Volume 11, 1998
Marcia L. Homiak
Does Hume Have an Ethics of Virtue?
Some Observations on Character and Reasoning in Hume and Aristotle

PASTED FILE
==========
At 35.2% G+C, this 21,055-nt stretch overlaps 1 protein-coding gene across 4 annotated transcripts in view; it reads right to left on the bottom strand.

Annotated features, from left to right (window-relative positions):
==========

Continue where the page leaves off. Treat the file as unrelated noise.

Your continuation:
I argue that Hume's ethics can be characterized as a virtue ethics, by which I mean a view according to which character has priority over action and the principles governing action: virtuous character guides and constrains practical deliberation. In a traditional utilitarian or Kantian ethics, character is subordinate to practical deliberation: virtue is needed only to motivate virtuous action. I begin by outlining this approach in Aristotle's ethics, then draw relevant parallels to Hume. I argue that virtuous character in Aristotle is understood in terms of "self-love." A true self-lover enjoys most the exercise of the characteristic human powers of judging, choosing, deciding and deliberating. A virtuous agent's self-love enables sizing up practical situations properly and exhibiting the virtue called for by the situation. But if an agent's character is defective, the practical situation will be misapprehended and responded to improperly. I argue that though Hume claims moral judgments are the product of sympathy, they are actually the result of a complex process of practical reflection and deliberation. Although Hume writes as though anyone can be a judicious spectator, there is reason to think that persons of calm temperament, who enjoy deliberation and have a facility for it, are more likely to perform the corrections in sentiments that may be necessary. If this is so, an agent's character has priority over his or her practical deliberations.